The US Afghanistan Taliban Merry-go-round

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by Jim W. Dean, VT Editor   … with Russia Today, Moscow

The Afghans are quite used to fighting long wars. Just ask the British

[ Editor’s Note: The revolving door of US generals and proclamations that the corner has been turned in Afghanistan seems to be a perpetual motion exercise. Their intentions may be well meaning, but historically the US commander is rotated out before judgement day and the new guy with the new plan to win takes over.

General Nicholson makes a seemingly good point that Afghan President Ghani has replaced five of his six corps commanders with new people “who have never lost a battle with the Taliban”, which was a slick attempt of trying to frame what winning is, when it is not.

I would suggest to the good general that “winning” will come when the fighting stops and there is a political settlement, not by declaring who has “momentum” at a particular time. And I would remind him of how George Washington “won” our Revolutionary War.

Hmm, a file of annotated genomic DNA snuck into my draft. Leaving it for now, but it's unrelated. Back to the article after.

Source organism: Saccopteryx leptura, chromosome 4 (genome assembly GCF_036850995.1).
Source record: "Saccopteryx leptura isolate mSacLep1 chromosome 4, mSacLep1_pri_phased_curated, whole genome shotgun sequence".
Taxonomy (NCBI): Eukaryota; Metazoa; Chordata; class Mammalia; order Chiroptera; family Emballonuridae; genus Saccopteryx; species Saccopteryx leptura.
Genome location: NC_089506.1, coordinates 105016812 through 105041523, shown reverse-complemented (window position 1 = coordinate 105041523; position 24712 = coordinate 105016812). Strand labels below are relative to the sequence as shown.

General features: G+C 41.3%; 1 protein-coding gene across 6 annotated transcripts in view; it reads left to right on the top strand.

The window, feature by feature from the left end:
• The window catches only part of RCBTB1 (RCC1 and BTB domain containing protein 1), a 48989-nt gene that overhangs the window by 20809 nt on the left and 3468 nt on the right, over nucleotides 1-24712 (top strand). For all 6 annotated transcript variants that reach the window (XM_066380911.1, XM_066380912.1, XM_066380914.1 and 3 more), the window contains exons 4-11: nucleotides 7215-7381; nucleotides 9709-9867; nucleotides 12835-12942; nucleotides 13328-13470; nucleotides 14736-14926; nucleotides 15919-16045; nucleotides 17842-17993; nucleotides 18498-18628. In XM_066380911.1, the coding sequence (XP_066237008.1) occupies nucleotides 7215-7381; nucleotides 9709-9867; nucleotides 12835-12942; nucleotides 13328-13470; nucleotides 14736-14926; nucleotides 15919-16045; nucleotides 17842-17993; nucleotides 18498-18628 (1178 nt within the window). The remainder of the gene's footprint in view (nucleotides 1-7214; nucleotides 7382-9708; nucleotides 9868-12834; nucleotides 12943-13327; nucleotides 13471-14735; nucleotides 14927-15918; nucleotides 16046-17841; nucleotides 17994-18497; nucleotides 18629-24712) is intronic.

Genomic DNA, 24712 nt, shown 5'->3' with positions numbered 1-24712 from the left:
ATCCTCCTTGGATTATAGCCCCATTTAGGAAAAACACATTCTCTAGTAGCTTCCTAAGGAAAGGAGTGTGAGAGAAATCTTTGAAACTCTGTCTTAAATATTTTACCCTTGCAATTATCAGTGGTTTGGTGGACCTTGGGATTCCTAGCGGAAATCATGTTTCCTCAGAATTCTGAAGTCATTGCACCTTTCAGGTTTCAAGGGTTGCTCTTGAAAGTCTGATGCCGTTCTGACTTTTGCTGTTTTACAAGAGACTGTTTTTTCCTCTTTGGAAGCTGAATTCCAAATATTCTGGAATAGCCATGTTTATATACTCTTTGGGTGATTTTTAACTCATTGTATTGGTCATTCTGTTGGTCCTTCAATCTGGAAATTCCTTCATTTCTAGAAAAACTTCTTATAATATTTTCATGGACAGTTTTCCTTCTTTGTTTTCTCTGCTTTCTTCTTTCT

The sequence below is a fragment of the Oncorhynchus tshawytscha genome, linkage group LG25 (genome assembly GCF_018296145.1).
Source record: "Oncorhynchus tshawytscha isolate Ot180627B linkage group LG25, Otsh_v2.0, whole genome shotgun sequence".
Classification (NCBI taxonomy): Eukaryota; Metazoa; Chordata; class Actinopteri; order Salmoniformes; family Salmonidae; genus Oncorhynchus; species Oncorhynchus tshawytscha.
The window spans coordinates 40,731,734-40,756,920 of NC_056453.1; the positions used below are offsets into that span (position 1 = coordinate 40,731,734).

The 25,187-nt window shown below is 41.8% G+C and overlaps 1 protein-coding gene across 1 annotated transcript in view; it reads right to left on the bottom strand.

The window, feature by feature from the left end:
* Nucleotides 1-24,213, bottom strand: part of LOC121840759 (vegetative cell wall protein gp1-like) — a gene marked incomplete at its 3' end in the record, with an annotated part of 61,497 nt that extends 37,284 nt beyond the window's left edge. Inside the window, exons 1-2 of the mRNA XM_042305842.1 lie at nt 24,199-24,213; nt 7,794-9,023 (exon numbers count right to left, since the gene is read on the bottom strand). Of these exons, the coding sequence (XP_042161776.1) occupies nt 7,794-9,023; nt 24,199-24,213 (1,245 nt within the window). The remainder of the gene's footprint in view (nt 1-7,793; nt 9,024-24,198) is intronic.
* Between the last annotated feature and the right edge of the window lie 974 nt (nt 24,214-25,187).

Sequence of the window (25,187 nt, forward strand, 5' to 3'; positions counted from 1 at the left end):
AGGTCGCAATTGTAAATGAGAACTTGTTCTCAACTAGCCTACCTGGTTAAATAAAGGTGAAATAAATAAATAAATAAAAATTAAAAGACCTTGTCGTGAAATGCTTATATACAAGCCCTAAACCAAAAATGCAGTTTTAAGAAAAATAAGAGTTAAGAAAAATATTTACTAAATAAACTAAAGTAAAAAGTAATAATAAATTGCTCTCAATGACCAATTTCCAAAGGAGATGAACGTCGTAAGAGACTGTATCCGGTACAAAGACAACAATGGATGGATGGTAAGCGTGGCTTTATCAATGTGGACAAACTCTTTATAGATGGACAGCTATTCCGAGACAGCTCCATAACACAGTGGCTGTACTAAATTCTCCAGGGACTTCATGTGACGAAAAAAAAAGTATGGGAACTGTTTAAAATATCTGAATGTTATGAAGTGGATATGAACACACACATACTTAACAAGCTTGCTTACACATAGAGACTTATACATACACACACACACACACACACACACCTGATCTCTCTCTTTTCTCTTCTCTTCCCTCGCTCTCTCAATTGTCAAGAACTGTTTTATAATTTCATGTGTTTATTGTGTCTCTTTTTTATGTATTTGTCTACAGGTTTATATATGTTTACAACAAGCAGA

He also kept his forces on the move, attacking when and where favorable to do so, while avoiding pitched battles with the British and Hessian forces. Washington knew that the road to victory was to not let the British win, and playing for time for the French to intervene at the right moment, which they did with their fleet at Yorktown to trap the British army.

No matter how many we kill, they can always be replaced

The current Kabul government, with US support, can continue to push the Taliban out of areas by concentrating forces to do so. But so can the Taliban shift their attacks to new areas where that situation reverses.

The Taliban has proven that it can replace all its loses, including commanders, if they are modest. They effectively are using George Washington’s strategy of “winning” by not being defeated, by remaining on the field.

And the flip side of this is that the US strategy may not be to win really, but just to remain in Afghanistan indefinitely, and I will suggest Germany, South Korea and the Philippines as examples.

As with the Taliban, if the costs of maintaining the conflict are manageable in terms of combat losses and finances, the enemy is denied victory, so we end up with two scorpions fighting until one finally gives outJD ]

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– First aired … November 28, 2017

https://www.youtube.com/watch?v=jTTOmtU-iwo&feature=youtu.be

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Jim W. Dean is Managing Editor of Veterans Today involved in operations, development, and writing, plus an active schedule of TV and radio interviews. Read Full Complete Bio >>>

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